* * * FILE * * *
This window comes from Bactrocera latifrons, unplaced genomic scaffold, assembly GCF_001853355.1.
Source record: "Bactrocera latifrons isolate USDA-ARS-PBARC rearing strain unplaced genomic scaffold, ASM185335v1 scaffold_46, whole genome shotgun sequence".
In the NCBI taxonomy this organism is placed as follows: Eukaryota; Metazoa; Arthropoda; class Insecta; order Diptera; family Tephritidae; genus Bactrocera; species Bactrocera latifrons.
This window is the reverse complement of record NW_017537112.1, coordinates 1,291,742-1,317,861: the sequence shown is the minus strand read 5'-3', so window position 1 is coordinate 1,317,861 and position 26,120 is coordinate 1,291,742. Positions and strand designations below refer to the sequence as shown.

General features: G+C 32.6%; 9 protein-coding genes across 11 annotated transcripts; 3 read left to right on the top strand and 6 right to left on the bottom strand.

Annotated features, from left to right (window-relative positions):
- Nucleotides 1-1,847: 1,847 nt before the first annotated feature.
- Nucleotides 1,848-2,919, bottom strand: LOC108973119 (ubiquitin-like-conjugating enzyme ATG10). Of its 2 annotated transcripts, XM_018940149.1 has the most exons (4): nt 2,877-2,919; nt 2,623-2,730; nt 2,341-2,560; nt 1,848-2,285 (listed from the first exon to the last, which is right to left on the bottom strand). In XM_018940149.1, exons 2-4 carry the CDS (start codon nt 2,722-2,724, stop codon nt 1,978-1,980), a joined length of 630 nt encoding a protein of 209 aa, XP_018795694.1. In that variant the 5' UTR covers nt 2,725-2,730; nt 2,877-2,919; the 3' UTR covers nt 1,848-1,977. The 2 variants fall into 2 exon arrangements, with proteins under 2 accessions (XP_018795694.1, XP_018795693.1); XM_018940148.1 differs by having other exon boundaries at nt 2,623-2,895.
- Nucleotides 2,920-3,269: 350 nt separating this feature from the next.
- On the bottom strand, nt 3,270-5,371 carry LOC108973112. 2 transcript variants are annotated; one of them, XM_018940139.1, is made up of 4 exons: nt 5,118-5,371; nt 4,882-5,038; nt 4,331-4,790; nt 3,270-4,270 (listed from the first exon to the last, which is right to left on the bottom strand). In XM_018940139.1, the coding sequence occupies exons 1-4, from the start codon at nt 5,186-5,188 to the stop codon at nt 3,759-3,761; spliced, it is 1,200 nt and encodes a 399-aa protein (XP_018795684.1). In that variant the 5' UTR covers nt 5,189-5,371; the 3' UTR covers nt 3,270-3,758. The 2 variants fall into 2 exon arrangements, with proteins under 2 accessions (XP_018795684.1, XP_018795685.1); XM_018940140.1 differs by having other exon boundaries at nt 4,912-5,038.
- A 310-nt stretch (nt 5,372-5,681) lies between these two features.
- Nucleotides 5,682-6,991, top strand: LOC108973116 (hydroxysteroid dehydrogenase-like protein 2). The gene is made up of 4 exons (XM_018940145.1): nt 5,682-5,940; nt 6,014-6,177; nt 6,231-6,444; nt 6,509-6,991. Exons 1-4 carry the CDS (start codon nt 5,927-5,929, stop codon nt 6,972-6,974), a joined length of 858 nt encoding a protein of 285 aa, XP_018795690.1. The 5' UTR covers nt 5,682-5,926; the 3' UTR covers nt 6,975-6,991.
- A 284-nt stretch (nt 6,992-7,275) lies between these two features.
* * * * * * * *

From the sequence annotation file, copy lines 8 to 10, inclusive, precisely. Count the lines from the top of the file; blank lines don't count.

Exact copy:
- Nucleotides 1,848-2,919, bottom strand: LOC108973119 (ubiquitin-like-conjugating enzyme ATG10). Of its 2 annotated transcripts, XM_018940149.1 has the most exons (4): nt 2,877-2,919; nt 2,623-2,730; nt 2,341-2,560; nt 1,848-2,285 (listed from the first exon to the last, which is right to left on the bottom strand). In XM_018940149.1, exons 2-4 carry the CDS (start codon nt 2,722-2,724, stop codon nt 1,978-1,980), a joined length of 630 nt encoding a protein of 209 aa, XP_018795694.1. In that variant the 5' UTR covers nt 2,725-2,730; nt 2,877-2,919; the 3' UTR covers nt 1,848-1,977. The 2 variants fall into 2 exon arrangements, with proteins under 2 accessions (XP_018795694.1, XP_018795693.1); XM_018940148.1 differs by having other exon boundaries at nt 2,623-2,895.
- Nucleotides 2,920-3,269: 350 nt separating this feature from the next.
- On the bottom strand, nt 3,270-5,371 carry LOC108973112. 2 transcript variants are annotated; one of them, XM_018940139.1, is made up of 4 exons: nt 5,118-5,371; nt 4,882-5,038; nt 4,331-4,790; nt 3,270-4,270 (listed from the first exon to the last, which is right to left on the bottom strand). In XM_018940139.1, the coding sequence occupies exons 1-4, from the start codon at nt 5,186-5,188 to the stop codon at nt 3,759-3,761; spliced, it is 1,200 nt and encodes a 399-aa protein (XP_018795684.1). In that variant the 5' UTR covers nt 5,189-5,371; the 3' UTR covers nt 3,270-3,758. The 2 variants fall into 2 exon arrangements, with proteins under 2 accessions (XP_018795684.1, XP_018795685.1); XM_018940140.1 differs by having other exon boundaries at nt 4,912-5,038.